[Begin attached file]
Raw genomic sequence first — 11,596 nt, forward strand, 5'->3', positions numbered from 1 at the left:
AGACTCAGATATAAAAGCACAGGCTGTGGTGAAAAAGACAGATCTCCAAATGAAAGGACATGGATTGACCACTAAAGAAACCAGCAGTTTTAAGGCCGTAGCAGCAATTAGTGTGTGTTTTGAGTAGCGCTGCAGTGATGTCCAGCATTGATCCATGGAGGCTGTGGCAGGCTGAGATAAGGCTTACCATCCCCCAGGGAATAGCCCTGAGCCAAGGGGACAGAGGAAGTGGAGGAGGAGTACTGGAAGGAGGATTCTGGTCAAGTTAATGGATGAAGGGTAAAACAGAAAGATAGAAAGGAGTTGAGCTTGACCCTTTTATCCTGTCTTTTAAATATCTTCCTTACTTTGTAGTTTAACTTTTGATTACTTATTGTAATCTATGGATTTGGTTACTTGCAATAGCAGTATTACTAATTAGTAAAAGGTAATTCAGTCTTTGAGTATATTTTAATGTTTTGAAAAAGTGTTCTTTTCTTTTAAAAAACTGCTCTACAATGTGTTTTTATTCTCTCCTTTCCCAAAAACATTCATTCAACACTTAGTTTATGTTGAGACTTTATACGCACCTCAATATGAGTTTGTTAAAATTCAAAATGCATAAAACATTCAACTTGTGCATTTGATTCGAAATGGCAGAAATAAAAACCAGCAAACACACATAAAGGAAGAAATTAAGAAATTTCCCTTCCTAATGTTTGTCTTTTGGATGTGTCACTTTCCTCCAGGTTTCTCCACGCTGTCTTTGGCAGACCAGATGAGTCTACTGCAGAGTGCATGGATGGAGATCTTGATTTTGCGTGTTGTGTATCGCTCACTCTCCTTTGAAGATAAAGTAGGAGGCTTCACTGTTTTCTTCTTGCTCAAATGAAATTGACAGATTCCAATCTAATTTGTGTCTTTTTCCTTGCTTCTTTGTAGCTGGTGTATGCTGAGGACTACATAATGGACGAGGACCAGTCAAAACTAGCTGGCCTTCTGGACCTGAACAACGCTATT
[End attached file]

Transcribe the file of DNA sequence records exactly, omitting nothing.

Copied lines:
Raw genomic sequence first — 11,596 nt, forward strand, 5'->3', positions numbered from 1 at the left:
AGACTCAGATATAAAAGCACAGGCTGTGGTGAAAAAGACAGATCTCCAAATGAAAGGACATGGATTGACCACTAAAGAAACCAGCAGTTTTAAGGCCGTAGCAGCAATTAGTGTGTGTTTTGAGTAGCGCTGCAGTGATGTCCAGCATTGATCCATGGAGGCTGTGGCAGGCTGAGATAAGGCTTACCATCCCCCAGGGAATAGCCCTGAGCCAAGGGGACAGAGGAAGTGGAGGAGGAGTACTGGAAGGAGGATTCTGGTCAAGTTAATGGATGAAGGGTAAAACAGAAAGATAGAAAGGAGTTGAGCTTGACCCTTTTATCCTGTCTTTTAAATATCTTCCTTACTTTGTAGTTTAACTTTTGATTACTTATTGTAATCTATGGATTTGGTTACTTGCAATAGCAGTATTACTAATTAGTAAAAGGTAATTCAGTCTTTGAGTATATTTTAATGTTTTGAAAAAGTGTTCTTTTCTTTTAAAAAACTGCTCTACAATGTGTTTTTATTCTCTCCTTTCCCAAAAACATTCATTCAACACTTAGTTTATGTTGAGACTTTATACGCACCTCAATATGAGTTTGTTAAAATTCAAAATGCATAAAACATTCAACTTGTGCATTTGATTCGAAATGGCAGAAATAAAAACCAGCAAACACACATAAAGGAAGAAATTAAGAAATTTCCCTTCCTAATGTTTGTCTTTTGGATGTGTCACTTTCCTCCAGGTTTCTCCACGCTGTCTTTGGCAGACCAGATGAGTCTACTGCAGAGTGCATGGATGGAGATCTTGATTTTGCGTGTTGTGTATCGCTCACTCTCCTTTGAAGATAAAGTAGGAGGCTTCACTGTTTTCTTCTTGCTCAAATGAAATTGACAGATTCCAATCTAATTTGTGTCTTTTTCCTTGCTTCTTTGTAGCTGGTGTATGCTGAGGACTACATAATGGACGAGGACCAGTCAAAACTAGCTGGCCTTCTGGACCTGAACAACGCTATT